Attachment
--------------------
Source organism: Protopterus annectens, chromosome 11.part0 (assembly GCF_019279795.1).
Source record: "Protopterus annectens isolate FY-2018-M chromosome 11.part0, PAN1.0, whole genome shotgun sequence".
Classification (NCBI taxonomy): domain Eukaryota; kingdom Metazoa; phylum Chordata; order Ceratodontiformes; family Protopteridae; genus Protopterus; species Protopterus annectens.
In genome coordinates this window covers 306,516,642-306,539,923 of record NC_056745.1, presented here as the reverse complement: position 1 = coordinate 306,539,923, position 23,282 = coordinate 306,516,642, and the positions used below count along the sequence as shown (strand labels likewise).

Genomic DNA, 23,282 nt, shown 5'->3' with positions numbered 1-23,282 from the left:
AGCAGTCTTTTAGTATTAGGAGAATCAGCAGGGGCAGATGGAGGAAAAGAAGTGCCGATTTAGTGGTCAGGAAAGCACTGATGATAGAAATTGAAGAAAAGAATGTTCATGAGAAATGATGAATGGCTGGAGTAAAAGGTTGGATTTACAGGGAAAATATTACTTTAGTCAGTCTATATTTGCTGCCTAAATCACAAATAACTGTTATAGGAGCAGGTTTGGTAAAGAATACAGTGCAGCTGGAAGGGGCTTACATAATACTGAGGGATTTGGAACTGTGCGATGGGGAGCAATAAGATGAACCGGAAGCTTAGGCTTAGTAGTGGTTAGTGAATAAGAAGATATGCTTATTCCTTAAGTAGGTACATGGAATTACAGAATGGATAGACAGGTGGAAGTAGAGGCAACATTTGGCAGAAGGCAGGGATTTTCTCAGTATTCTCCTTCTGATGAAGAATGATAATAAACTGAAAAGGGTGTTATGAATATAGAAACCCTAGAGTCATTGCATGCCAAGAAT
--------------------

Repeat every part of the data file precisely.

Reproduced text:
Source organism: Protopterus annectens, chromosome 11.part0 (assembly GCF_019279795.1).
Source record: "Protopterus annectens isolate FY-2018-M chromosome 11.part0, PAN1.0, whole genome shotgun sequence".
Classification (NCBI taxonomy): domain Eukaryota; kingdom Metazoa; phylum Chordata; order Ceratodontiformes; family Protopteridae; genus Protopterus; species Protopterus annectens.
In genome coordinates this window covers 306,516,642-306,539,923 of record NC_056745.1, presented here as the reverse complement: position 1 = coordinate 306,539,923, position 23,282 = coordinate 306,516,642, and the positions used below count along the sequence as shown (strand labels likewise).

Genomic DNA, 23,282 nt, shown 5'->3' with positions numbered 1-23,282 from the left:
AGCAGTCTTTTAGTATTAGGAGAATCAGCAGGGGCAGATGGAGGAAAAGAAGTGCCGATTTAGTGGTCAGGAAAGCACTGATGATAGAAATTGAAGAAAAGAATGTTCATGAGAAATGATGAATGGCTGGAGTAAAAGGTTGGATTTACAGGGAAAATATTACTTTAGTCAGTCTATATTTGCTGCCTAAATCACAAATAACTGTTATAGGAGCAGGTTTGGTAAAGAATACAGTGCAGCTGGAAGGGGCTTACATAATACTGAGGGATTTGGAACTGTGCGATGGGGAGCAATAAGATGAACCGGAAGCTTAGGCTTAGTAGTGGTTAGTGAATAAGAAGATATGCTTATTCCTTAAGTAGGTACATGGAATTACAGAATGGATAGACAGGTGGAAGTAGAGGCAACATTTGGCAGAAGGCAGGGATTTTCTCAGTATTCTCCTTCTGATGAAGAATGATAATAAACTGAAAAGGGTGTTATGAATATAGAAACCCTAGAGTCATTGCATGCCAAGAAT